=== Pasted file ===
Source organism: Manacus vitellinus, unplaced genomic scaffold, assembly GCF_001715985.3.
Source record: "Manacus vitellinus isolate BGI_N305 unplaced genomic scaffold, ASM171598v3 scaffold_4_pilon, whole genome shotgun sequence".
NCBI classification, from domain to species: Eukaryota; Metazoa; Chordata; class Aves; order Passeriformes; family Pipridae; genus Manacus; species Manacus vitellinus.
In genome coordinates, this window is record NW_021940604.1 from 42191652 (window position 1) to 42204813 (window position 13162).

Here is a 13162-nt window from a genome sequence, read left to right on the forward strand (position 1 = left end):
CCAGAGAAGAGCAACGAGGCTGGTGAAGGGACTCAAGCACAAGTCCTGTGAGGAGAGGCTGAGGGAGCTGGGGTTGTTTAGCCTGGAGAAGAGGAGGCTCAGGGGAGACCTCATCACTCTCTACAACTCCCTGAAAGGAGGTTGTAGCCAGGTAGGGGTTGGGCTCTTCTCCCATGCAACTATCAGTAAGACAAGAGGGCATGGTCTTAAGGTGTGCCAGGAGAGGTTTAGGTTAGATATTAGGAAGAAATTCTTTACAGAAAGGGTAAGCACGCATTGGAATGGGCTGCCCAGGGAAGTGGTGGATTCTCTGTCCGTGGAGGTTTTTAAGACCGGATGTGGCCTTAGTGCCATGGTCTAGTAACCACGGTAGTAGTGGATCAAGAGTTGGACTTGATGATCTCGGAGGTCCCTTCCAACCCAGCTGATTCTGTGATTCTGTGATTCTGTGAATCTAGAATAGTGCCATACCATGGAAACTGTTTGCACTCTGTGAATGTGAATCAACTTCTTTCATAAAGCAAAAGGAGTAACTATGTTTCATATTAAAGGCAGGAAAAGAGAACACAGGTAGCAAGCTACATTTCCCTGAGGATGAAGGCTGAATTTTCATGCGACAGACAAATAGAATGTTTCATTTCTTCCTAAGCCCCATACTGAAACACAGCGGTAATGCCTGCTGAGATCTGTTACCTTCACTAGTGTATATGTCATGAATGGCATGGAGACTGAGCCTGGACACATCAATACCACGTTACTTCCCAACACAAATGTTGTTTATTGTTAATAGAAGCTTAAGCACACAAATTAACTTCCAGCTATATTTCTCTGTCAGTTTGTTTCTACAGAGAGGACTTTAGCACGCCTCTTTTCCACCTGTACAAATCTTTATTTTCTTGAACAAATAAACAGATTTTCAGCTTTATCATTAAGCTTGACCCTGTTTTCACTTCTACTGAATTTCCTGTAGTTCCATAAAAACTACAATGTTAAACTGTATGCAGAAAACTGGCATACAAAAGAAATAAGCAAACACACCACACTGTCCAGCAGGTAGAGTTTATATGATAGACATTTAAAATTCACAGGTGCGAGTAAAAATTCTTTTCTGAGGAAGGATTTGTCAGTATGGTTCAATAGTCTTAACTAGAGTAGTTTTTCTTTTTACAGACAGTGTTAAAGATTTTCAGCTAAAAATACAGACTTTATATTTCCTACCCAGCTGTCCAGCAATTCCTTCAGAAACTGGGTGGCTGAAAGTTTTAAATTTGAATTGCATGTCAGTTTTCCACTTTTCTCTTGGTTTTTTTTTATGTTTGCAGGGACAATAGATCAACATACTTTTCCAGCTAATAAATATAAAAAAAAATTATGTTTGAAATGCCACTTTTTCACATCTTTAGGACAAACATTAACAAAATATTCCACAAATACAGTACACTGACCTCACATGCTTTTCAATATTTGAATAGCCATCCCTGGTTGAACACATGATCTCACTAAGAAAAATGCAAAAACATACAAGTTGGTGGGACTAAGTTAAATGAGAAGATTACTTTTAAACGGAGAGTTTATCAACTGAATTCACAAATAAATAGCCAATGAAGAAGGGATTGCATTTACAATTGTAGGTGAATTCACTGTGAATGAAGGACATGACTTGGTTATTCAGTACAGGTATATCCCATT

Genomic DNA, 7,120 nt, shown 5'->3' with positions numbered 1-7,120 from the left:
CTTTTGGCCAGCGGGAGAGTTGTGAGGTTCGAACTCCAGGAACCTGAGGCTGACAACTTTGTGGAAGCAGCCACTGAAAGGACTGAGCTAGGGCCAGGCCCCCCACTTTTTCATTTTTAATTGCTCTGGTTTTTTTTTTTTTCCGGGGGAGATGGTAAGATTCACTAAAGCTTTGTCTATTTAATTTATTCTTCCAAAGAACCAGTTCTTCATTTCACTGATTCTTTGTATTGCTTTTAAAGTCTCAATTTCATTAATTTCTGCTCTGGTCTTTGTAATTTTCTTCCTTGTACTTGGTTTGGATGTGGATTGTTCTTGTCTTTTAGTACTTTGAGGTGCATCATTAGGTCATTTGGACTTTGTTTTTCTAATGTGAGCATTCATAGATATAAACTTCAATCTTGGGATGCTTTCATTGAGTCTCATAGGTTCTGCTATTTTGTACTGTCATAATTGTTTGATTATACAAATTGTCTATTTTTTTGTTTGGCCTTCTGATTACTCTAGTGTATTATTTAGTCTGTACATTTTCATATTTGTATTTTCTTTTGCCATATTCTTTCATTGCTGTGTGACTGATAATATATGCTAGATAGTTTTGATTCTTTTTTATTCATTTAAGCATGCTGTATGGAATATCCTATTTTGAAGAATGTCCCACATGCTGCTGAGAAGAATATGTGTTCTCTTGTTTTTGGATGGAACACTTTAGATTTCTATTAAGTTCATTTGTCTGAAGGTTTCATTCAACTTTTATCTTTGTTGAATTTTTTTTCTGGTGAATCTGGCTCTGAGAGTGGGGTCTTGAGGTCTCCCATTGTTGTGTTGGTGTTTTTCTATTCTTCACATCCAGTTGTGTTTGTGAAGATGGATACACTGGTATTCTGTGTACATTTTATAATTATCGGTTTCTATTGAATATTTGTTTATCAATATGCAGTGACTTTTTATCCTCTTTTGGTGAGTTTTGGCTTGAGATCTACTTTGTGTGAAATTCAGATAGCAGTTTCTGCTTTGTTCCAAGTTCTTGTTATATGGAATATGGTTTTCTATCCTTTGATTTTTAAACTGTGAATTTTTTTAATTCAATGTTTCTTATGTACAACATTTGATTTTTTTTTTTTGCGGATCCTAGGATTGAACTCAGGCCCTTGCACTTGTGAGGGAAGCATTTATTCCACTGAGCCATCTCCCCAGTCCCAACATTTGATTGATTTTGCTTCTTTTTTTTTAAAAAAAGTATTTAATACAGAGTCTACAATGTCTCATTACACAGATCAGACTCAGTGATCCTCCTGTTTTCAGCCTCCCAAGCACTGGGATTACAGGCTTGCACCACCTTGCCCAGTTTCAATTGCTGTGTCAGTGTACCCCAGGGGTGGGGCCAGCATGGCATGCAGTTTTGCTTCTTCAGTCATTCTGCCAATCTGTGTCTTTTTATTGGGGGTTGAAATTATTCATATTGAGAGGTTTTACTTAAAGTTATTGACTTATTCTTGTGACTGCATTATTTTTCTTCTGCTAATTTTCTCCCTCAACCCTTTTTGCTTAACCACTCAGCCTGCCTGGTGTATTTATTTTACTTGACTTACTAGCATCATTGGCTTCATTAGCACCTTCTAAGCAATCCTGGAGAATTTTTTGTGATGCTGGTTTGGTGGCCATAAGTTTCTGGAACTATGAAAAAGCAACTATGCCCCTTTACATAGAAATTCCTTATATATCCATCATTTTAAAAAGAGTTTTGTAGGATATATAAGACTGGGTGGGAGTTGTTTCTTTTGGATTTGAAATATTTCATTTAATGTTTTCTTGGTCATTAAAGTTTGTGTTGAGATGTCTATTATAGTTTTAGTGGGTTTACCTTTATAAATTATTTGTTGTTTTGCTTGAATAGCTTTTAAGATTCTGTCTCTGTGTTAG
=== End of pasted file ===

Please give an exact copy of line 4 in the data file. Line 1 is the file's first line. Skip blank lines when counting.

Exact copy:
In genome coordinates, this window is record NW_021940604.1 from 42191652 (window position 1) to 42204813 (window position 13162).